Oldest Bataan Death March Survivor Passes

Posted By Deebow

A friend and former soldier of mine sent this over Facebook and it gave me a bit of a trip in the way-back machine.

Albert N. Brown, 105, a retired Army major who lived to be the oldest survivor of the 1942 Bataan Death March in the Philippines and was believed to be among the oldest surviving Americans to have fought in World War II, died Aug. 14 at a nursing home in Nashville, Ill.

An Iowa dentist and Army reserve officer, Dr. Brown was dispatched to the Philippines as a member of the dental corps in late 1941. He spent the majority of his service overseas as a Japanese prisoner of war. The wounds he suffered during confinement were so severe that physicians told him after the war that he would not live past age 50.

Shortly after the attack on Pearl Harbor on Dec. 7, 1941, Japanese planes began bombing American bases in the Philippines. A ground invasion followed. Isolated, the U.S. troops defended against the assault without any promise of reinforcements or resupply of ammunition or rations.

Dr. Brown said in interviews that after food became scarce, they ate snakes, crickets and worms, “and finally our horses and mules.”

The Americans and thousands of Filipinos fighting in the jungles suffered from dysentery, malaria and dengue fever.

Weakened by disease and exhausted of supplies, the Allied forces were taken prisoner by the Japanese in April 1942.

My step mother told me once that her father was one of the soldiers that survived the Bataan Death march, and she told me that was the reason that he never ate another orange, because that was all they had to eat as they were being marched as a POWs to some of their final resting places.  Other than that one little piece of information, he never talked about it, and if you read about it and do any research about what happened, you find out why in a hurry.

During the six-day ordeal, the prisoners trudged through 100-degree heat. They were denied food and water. Those who lagged behind or stumbled were often executed on the spot. Dr. Brown said he was bayoneted for not keeping pace.

He watched as one American fell to his hands and knees and was beheaded by a Japanese soldier with a samurai sword. He said he saw three Americans dig their own graves before they were shot in the holes and buried.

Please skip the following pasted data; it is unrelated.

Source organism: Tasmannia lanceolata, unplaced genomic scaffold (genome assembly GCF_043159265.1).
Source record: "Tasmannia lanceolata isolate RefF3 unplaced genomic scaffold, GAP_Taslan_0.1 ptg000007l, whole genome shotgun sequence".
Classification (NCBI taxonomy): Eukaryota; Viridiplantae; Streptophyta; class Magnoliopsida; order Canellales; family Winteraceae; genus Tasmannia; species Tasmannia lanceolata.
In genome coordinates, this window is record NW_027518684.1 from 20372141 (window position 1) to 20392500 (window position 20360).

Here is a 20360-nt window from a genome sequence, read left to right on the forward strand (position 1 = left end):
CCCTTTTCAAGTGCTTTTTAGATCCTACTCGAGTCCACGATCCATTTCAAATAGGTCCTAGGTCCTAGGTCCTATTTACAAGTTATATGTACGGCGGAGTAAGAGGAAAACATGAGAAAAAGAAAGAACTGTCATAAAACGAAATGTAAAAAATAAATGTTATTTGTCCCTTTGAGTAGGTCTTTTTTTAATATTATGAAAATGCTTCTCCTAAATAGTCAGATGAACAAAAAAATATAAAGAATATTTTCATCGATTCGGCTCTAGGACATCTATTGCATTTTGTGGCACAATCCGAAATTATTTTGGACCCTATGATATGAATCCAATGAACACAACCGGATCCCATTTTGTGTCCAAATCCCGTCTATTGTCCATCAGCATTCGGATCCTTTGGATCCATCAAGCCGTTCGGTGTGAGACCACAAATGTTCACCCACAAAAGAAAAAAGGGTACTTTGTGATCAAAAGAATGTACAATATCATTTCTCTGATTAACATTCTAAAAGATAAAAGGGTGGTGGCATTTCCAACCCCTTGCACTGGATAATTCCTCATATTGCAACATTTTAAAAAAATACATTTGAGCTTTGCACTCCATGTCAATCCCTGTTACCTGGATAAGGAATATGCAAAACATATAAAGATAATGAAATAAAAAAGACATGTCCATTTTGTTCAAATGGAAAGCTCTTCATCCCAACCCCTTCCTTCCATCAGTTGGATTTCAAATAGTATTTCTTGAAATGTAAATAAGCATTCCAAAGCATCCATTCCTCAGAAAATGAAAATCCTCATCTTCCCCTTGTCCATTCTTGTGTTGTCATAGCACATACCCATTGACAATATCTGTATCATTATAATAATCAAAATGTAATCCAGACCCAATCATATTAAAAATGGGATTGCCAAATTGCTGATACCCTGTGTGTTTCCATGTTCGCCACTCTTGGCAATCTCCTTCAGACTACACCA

Asked how he survived, Dr. Brown said: “When you saw somebody’s head being chopped off, it stirred up the juices and kept you going.”

More than 10,000 prisoners were slain during the march. For those who survived, the vicious treatment continued.

I don't know about everyone else, but I can't even reach far enough back into my brain to get to a place that would help me fathom what this experience must have been like.  It is no wonder that men like this drove America to be as great as she was after WWII.  They had what I call, the "value of perspective" from experiences like this. 

Rest in Peace Major Brown.  You have earned it.



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Must Read: Godspeed Bryan Nichols

Posted By Blackfive

[Tissue Alert in Effect!]

This is tough but important to read about the pilot of the downed Chinook, his son, wife and former spouse.  It's worth your time.

...The boy replied, "As soon as he gets home, we're going to go on a camping trip, just me and him."

Jessica Nichols cannot stop replaying that scene in her mind. That's because only a few days later, on Saturday night, she was cradling her boy who was crying once again. Except this time she could not tell him that his father was coming home. She had just received a call informing her that Bryan Nichols was one of the 30 Americans who died that afternoon when their Chinook helicopter was shot down in Wardak province in east-central Afghanistan...

Read the whole piece here at CCN.



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A Helicopter in Afghanistan

Posted By Grim

By now you have seen this story from eastern Afghanistan.  No one in this audience needs to be told what it means to have lost so many of our finest.  We forget how dangerous these operations are, because the extraordinary professionalism of the 160th SOAR and the other special operators allows thousands of these missions to succeed.  Once in a while, though, long odds will catch up to even the very best.  The glory lies in having made a life of daring such odds, and in having stood them off so long.

Our thoughts and prayers go to the families of the lost.



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The Sheep Dog - "We love our Sheep, We Dogs of War!"

Posted By Blackfive

Getting ready for the 10th anniversary of 9-11.

The center poster - "Sheep Dogs" - is inspired by Milblog Poet Laureate, Russ Vaughn, these posters by Stephen Brooks are free for common non-profit use:

1050